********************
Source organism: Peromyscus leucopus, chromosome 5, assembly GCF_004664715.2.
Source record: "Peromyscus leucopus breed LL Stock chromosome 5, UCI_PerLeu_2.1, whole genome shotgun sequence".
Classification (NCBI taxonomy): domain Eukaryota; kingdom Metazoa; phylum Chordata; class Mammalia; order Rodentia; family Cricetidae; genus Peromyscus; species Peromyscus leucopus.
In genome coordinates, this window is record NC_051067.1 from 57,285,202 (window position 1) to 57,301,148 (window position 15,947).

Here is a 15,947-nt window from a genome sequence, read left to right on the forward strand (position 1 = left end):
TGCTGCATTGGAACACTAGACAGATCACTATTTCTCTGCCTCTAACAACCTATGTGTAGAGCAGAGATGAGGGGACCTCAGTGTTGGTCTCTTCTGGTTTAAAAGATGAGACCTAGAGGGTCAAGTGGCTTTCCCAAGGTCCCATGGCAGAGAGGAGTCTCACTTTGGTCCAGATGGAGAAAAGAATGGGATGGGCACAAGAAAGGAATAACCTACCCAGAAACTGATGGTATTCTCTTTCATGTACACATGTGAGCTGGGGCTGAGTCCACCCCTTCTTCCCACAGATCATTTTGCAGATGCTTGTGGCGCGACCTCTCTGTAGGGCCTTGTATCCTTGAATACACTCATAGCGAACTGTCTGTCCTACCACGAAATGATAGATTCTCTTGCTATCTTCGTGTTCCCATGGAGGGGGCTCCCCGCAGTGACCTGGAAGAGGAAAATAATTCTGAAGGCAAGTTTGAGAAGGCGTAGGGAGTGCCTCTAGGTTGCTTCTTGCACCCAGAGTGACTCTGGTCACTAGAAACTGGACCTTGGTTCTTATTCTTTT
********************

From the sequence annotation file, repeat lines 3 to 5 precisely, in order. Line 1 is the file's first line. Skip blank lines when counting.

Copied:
Classification (NCBI taxonomy): domain Eukaryota; kingdom Metazoa; phylum Chordata; class Mammalia; order Rodentia; family Cricetidae; genus Peromyscus; species Peromyscus leucopus.
In genome coordinates, this window is record NC_051067.1 from 57,285,202 (window position 1) to 57,301,148 (window position 15,947).

Here is a 15,947-nt window from a genome sequence, read left to right on the forward strand (position 1 = left end):